Director Insights

As an intern on a bone marrow transplant ward at the Glasgow Royal Infirmary, A. Keith Stewart, M.B., Ch.B., witnessed young adults struggling with the ruthlessness of often-fatal blood cancers and the vicious side effects of treatment. But he also saw the doctors' compassion, patients' resolve and the clear need for better therapies. This ignited his passion for fighting blood cancers.

The relentless pursuit of that passion underscores his leadership vision for the Center for Individualized Medicine. Here, Dr. Stewart shares his past experiences … and his hopes for the future of personalized medicine.

How did you begin research in the area of genomics and blood cancers?

"Cancer is driven by genetic damage, and during my hematology training, I learned that determining the disrupted genetics behind the disease would be critically important. I went to do research in Boston, where we were sequencing single genes back when, in what now seems like the dark ages … it was difficult. In the early 1990s, we read one gene a month, if we were lucky. Now, sequencing a person's entire set of more than 20,000 genes — known as the genome — takes only a day or two."

What role does the Center for Individualized Medicine play in advancing this research?

"The center has undergone a phenomenal period of growth and infrastructure building. The next phase of this exciting mission is to drive what we have built into the clinical practice of all of our physicians. I'd love to see each and every Mayo Clinic patient benefit from some form of individualized medicine in the next decade, no matter what stage of life they're at — whether they are well and want to stay that way, or sick and need our help.

How does the Center for Individualized Medicine directly impact patients?

"Patients come to Mayo Clinic with hope. They want Mayo Clinic to deliver solutions they might not be able to obtain elsewhere. It is a foregone conclusion going forward that these solutions will include genomics, which will revolutionize our ability to better quantify risk, diagnose disease early, select or discard an intervention, make treatments safer and drive down costs in the system. In other words offer real value to their care."

Will personalized or precision medicine affect all patients, even those who are healthy?

"With the price of sequencing dropping every year, it's inevitable that one day everybody will have their genome sequenced routinely. However, before that happens, it's my mission to make sure Mayo Clinic leads this rapidly evolving field to understand all the things the genome is telling us."

Can you explain what you wrote about the drug thalidomide in Science Magazine last year?

"The 55-year history of the drug thalidomide is Shakespearean in scope, awash in unintended consequences, tragedy, resilience, driven characters, and redemption. Its redemption has been in the resurgence as a therapy to treat hematologic malignancy. Thalidomide was originally marketed to pregnant women in the late 1950s and early '60s for insomnia and morning sickness. Soon it was discovered the drug caused terrible birth defects and it was taken off the market. Years after thalidomide was taken off the market, my research team and I discovered it was effective for treating certain blood cancers, though we had no idea why. But once we had the power to see how the drug interacts with our genomes, it all became clear.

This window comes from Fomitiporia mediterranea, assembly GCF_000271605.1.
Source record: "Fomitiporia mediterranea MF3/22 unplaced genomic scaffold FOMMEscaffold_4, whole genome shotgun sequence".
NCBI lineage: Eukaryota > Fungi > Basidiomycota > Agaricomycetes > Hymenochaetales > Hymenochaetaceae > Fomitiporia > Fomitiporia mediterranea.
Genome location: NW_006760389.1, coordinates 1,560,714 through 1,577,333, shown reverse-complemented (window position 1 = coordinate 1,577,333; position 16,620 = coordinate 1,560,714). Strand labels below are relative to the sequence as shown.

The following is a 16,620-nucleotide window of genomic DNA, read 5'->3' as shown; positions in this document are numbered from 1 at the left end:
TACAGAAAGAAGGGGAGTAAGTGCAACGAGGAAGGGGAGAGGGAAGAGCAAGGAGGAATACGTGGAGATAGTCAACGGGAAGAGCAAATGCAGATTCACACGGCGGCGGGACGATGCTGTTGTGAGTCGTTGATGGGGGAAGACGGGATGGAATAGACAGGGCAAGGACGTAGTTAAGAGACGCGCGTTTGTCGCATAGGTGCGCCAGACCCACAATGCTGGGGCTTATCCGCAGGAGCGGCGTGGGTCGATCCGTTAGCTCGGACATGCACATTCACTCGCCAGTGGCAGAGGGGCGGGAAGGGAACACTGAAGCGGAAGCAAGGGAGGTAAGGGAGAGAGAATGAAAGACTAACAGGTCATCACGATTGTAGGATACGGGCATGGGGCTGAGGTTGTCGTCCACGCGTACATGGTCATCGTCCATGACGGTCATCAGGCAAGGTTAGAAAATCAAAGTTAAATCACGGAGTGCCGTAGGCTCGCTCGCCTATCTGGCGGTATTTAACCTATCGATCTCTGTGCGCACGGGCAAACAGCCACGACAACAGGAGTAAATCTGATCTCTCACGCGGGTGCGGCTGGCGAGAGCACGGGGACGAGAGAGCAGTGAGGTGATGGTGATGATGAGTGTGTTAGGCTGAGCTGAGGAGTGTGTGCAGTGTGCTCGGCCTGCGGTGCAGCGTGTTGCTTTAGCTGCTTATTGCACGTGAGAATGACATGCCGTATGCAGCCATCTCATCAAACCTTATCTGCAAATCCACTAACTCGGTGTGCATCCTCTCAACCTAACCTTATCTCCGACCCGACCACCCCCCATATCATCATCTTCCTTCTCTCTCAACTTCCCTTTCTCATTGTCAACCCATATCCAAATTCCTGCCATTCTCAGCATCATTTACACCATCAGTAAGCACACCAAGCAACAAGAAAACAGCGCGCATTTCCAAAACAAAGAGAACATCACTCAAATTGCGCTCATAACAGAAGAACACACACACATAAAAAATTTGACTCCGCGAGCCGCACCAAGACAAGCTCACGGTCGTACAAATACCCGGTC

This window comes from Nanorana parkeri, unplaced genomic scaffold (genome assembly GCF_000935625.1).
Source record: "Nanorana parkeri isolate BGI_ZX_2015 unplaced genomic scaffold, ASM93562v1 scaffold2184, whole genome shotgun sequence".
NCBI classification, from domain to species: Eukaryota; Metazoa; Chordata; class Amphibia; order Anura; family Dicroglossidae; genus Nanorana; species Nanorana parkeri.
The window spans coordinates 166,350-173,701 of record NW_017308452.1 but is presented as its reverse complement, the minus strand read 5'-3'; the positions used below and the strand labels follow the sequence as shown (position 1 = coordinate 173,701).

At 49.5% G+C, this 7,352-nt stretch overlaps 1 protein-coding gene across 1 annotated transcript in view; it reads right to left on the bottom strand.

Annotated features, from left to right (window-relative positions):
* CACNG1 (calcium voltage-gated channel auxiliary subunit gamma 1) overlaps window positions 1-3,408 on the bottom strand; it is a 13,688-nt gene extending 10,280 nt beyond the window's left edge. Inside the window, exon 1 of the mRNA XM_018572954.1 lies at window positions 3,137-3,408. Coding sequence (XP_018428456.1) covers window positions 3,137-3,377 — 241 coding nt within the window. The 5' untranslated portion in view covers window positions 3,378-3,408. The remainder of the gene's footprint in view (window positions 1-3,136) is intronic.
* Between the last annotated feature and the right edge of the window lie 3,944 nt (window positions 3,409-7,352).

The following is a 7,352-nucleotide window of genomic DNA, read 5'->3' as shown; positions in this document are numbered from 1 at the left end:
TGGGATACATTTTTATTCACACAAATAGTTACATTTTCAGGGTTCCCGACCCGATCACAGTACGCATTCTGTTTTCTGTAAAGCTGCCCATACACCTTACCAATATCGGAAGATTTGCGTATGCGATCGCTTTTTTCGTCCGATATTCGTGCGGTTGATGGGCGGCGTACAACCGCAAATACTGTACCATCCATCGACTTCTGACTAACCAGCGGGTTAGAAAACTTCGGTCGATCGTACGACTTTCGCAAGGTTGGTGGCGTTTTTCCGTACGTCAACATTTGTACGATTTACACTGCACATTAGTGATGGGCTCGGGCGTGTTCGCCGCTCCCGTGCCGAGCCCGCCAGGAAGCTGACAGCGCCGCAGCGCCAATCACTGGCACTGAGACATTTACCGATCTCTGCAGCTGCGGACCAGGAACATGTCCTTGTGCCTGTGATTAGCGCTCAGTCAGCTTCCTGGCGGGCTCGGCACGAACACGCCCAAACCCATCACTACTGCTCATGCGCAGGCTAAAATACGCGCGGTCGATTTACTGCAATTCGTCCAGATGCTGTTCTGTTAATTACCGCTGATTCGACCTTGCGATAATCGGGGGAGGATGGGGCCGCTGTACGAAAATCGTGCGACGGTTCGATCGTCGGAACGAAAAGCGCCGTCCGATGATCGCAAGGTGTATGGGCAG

What did you learn about the drug-genome interaction?

"The genomic research explained why thalidomide got to the market and was considered safe in the first place. We found that mice didn't have the right genes for the drug to work so it didn't expose them to the terrible birth defects seen in humans. It explained why the drug damaged pregnancies, why it activates the immune system, why cancer cells die after treatment and it explains who responds to the drug and who doesn't respond. It's all because of a drug-gene interaction."

How did you verify your findings?

"Based on this information, we studied a modern thalidomide derivative called lenalidomide. We paired it with two other well-known cancer fighting agents to treat 800 people with multiple myeloma. Nearly nine out of 10 patients responded to the treatment, which trumped a different regimen considered the standard of care. In just the past couple of years, we've contributed here at Mayo Clinic to understanding why these drugs work using genomic techniques. Mayo is now developing a test that we can use to determine whether you'll respond to these drugs. Now that's individualized medicine."

What is your hope for patients who have blood cancers today?

"Thirty years ago, survival in multiple myeloma averaged three years. Today survival has tripled and more and more patients are being cured without the side effects of older chemotherapy. I am confident that by using the genome to individualize treatments, match the right drugs to the right patient at the right time and discover new chinks in cancer's armor, the unmet needs and unnecessary suffering of many cancer patients will become no more than a bad memory."

Dr. Stewart is the Carlson and Nelson Endowed Director of the Center for Individualized Medicine. He is also recognized as the Vasek and Anna Maria Polak Professor of Cancer Research.